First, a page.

McKinney Stumps In Greenwich On One Of Worst Traffic Days In Years

by Categorized: 2014 Election, Gov. Dannel Malloy, John McKinney, Tom Foley Date:

GREENWICH — Senate Republican leader John McKinney had no idea that Thursday would be among the worst traffic days in Greenwich in recent years.

Traffic is often bad in lower Fairfield County, but a tragic accident that killed a Connecticut Army National Guard soldier caused a traffic jam on Interstate 95 South from Darien to Westchester County, N.Y. that spilled over into local streets.

That caused McKinney, who is running for governor in Tuesday’s Republican primary against business executive Tom Foley, to be 1 hour and 15 minutes late for his campaign appearance at the Greenwich Senior Center. Some seniors had already left by the time he arrived, but others greeted him with a warm welcome.

“I’m so sorry,’’ McKinney said as he greeted the center’s program director, Suzanne Testani, near the front door. “Oh, the traffic was horrible, and I actually know the back roads, too.’’

As he worked the room, McKinney went from table to table and expressed his regrets for his lateness. Many of the seniors were playing cards at tables in groups of two, four or six.

When an elderly man asked him how he was doing, McKinney responded, “I’m doing well. I’m not in traffic any more.’’

McKinney then approached a table of four women who were serious card players with about six decks of cards on the table.

“I’m smart enough not to interrupt this game,’’ McKinney said by way of introduction before asking who was winning. He then chatted with the foursome about card games played by his family members before mentioning why he had traveled to the center along Greenwich’s main shopping street.

“You may have remembered my dad, Stewart McKinney,’’ he said of the former Congressman who represented Greenwich and other communities in lower Fairfield County until his death in 1987. “I am running for governor. There are two of us left, down from six.’’

Danbury Mayor Mark Boughton, Avon attorney Martha Dean, Shelton mayor Mark Lauretti and former West Hartford town council member Joseph Visconti are no longer running in the Republican primary. Visconti has finished gathering signatures in an attempt to get on the ballot in November.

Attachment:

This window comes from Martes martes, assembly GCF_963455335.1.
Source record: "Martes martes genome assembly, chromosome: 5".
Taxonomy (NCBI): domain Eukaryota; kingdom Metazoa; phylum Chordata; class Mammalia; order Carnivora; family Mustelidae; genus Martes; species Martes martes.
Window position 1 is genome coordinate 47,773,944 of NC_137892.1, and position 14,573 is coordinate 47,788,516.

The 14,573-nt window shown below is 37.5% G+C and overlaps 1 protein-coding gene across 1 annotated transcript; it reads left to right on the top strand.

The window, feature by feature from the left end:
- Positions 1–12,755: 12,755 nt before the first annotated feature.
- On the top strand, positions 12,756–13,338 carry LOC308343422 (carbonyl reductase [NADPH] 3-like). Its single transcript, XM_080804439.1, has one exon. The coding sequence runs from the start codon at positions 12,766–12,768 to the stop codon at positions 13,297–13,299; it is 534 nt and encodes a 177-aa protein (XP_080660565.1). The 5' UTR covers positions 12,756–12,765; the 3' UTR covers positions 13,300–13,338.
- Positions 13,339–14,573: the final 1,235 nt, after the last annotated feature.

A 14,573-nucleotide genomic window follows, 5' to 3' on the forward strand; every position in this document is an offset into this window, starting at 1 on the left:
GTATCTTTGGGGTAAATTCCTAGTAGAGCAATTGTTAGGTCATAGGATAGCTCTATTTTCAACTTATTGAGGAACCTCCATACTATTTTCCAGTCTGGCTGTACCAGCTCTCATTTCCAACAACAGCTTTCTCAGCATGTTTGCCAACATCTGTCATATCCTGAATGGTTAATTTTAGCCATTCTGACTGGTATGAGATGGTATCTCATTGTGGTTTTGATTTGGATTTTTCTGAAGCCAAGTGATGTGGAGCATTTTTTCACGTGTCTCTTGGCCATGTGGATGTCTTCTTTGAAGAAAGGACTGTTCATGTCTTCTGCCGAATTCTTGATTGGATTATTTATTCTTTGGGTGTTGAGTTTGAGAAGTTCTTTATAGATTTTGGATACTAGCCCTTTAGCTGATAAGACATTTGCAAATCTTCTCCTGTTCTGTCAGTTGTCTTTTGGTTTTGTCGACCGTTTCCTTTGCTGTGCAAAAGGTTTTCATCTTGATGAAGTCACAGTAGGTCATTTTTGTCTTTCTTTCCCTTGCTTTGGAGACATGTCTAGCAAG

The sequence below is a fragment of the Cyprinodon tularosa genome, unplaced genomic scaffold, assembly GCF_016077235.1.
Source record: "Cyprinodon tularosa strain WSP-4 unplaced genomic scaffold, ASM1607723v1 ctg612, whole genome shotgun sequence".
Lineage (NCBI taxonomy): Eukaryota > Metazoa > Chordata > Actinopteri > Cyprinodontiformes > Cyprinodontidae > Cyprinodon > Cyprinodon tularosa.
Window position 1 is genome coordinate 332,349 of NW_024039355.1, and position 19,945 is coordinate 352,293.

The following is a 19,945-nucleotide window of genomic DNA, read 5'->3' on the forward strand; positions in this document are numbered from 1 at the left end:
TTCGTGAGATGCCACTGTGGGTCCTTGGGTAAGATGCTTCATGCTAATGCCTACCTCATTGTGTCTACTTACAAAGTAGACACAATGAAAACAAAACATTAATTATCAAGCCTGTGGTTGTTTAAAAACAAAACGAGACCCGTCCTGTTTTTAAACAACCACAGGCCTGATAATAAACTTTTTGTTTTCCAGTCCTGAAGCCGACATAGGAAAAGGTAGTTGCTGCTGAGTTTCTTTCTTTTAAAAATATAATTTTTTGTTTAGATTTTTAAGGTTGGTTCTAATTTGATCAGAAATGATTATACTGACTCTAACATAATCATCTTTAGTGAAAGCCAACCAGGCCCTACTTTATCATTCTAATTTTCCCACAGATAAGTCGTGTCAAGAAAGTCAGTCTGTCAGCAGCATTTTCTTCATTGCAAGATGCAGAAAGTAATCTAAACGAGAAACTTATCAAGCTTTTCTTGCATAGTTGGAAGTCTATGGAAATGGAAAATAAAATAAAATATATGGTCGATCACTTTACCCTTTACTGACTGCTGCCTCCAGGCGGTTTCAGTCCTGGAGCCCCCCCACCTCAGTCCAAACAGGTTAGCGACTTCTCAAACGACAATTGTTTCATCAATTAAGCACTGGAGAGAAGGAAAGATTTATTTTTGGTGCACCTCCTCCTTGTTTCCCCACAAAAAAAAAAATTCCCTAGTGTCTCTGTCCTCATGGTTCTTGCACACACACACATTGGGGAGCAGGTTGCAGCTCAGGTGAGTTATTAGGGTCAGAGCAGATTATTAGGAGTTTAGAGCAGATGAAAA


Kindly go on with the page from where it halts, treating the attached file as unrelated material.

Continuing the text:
He then asked the foursome: “What would you like to see from the next governor of Connecticut?’’

“Lower taxes,’’ responded Nancy Heintz, a Republican who lives in the Cos Cob section of town. “I pay more to Connecticut than I pay to the [federal] government.’’

That opening allowed McKinney to segue into talking about his plan to eliminate the state income tax for anyone earning less than $75,000 per year. He noted that some other states have more favorable tax treatment on pensions for elderly tax filers.

The player who was winning the card game was Helma H. Varga, who said after McKinney walked to the next table that she would be supporting Gov. Dannel P. Malloy in November’s election.

“I’m a Democrat. I’m happy,’’ said Varga, who serves on the Greenwich Democratic Town Committee. “Moneywise, I’m doing very well now. I have no complaints. Absolutely none.’’

After finishing his chat with the seniors, McKinney said in an interview that it was not fair to judge the state’s transportation system based on a “horrible, fatal accident’’ on I-95 in nearby Rye, N.Y. that involved a Connecticut National Guard truck that flipped over. The truck had collided with another vehicle on a routine mission as the soldiers were headed to Fort Dix, New Jersey.

“Transporation is a top priority for me because it is critical to our economic future,’’ McKinney said. “As I’ve been to train station platforms [campaigning] throughout Fairfield County this week, I’ve had a number of people in New Canaan, Westport, Stamford and Fairfield – actually all of those towns – say that the transportation system is so problematic and troubled now that they question whether they can continue to live here.’’

McKinney added, “We have to fix our mass transportation system. That means not wasting money on the busway to nowhere. It means, again, bringing the legislature together with the governor and making a commitment to fund mass transportation. We did that in 2005 with Governor Rell and Speaker [James] Amann. I actually worked in a bipartisan fashion with Democrats in the legislature and the Republican governor to help create the largest investment in our transportation infrastructure in decades. That’s the type of leadership I bring.”

The Courant is using Facebook comments on stories. To comment on articles, sign into Facebook and enter your comment in the field below. Comments will appear in your Facebook News Feed unless you choose otherwise. To report spam or abuse, click the X next to the comment. For guidelines on commenting, click here.